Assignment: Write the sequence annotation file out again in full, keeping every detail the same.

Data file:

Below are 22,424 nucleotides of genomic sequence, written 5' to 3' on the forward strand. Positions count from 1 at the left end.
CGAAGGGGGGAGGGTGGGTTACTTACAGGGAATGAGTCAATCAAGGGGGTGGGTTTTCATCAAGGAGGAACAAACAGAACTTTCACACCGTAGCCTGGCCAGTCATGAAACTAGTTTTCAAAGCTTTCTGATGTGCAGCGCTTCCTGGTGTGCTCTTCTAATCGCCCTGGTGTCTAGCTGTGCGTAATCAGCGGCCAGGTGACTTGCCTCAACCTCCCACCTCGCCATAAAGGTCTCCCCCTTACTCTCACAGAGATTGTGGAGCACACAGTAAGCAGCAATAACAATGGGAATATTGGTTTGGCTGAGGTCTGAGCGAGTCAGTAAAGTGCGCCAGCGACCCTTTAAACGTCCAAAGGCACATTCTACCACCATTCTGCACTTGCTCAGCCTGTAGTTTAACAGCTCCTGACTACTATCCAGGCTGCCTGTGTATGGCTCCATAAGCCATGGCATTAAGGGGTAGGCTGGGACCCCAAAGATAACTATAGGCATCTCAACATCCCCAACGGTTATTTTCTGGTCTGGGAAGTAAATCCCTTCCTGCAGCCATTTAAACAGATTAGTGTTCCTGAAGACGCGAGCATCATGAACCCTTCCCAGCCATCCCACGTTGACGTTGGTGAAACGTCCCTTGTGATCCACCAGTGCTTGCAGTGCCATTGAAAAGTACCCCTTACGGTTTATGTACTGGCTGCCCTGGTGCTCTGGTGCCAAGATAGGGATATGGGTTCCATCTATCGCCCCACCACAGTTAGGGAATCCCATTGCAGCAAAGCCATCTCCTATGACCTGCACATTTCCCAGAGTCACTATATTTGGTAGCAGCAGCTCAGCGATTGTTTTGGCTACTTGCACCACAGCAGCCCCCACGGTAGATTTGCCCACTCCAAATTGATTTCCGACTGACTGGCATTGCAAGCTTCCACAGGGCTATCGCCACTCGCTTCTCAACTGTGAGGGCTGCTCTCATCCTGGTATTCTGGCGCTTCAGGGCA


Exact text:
Below are 22,424 nucleotides of genomic sequence, written 5' to 3' on the forward strand. Positions count from 1 at the left end.
CGAAGGGGGGAGGGTGGGTTACTTACAGGGAATGAGTCAATCAAGGGGGTGGGTTTTCATCAAGGAGGAACAAACAGAACTTTCACACCGTAGCCTGGCCAGTCATGAAACTAGTTTTCAAAGCTTTCTGATGTGCAGCGCTTCCTGGTGTGCTCTTCTAATCGCCCTGGTGTCTAGCTGTGCGTAATCAGCGGCCAGGTGACTTGCCTCAACCTCCCACCTCGCCATAAAGGTCTCCCCCTTACTCTCACAGAGATTGTGGAGCACACAGTAAGCAGCAATAACAATGGGAATATTGGTTTGGCTGAGGTCTGAGCGAGTCAGTAAAGTGCGCCAGCGACCCTTTAAACGTCCAAAGGCACATTCTACCACCATTCTGCACTTGCTCAGCCTGTAGTTTAACAGCTCCTGACTACTATCCAGGCTGCCTGTGTATGGCTCCATAAGCCATGGCATTAAGGGGTAGGCTGGGACCCCAAAGATAACTATAGGCATCTCAACATCCCCAACGGTTATTTTCTGGTCTGGGAAGTAAATCCCTTCCTGCAGCCATTTAAACAGATTAGTGTTCCTGAAGACGCGAGCATCATGAACCCTTCCCAGCCATCCCACGTTGACGTTGGTGAAACGTCCCTTGTGATCCACCAGTGCTTGCAGTGCCATTGAAAAGTACCCCTTACGGTTTATGTACTGGCTGCCCTGGTGCTCTGGTGCCAAGATAGGGATATGGGTTCCATCTATCGCCCCACCACAGTTAGGGAATCCCATTGCAGCAAAGCCATCTCCTATGACCTGCACATTTCCCAGAGTCACTATATTTGGTAGCAGCAGCTCAGCGATTGTTTTGGCTACTTGCACCACAGCAGCCCCCACGGTAGATTTGCCCACTCCAAATTGATTTCCGACTGACTGGCATTGCAAGCTTCCACAGGGCTATCGCCACTCGCTTCTCAACTGTGAGGGCTGCTCTCATCCTGGTATTCTGGCGCTTCAGGGCA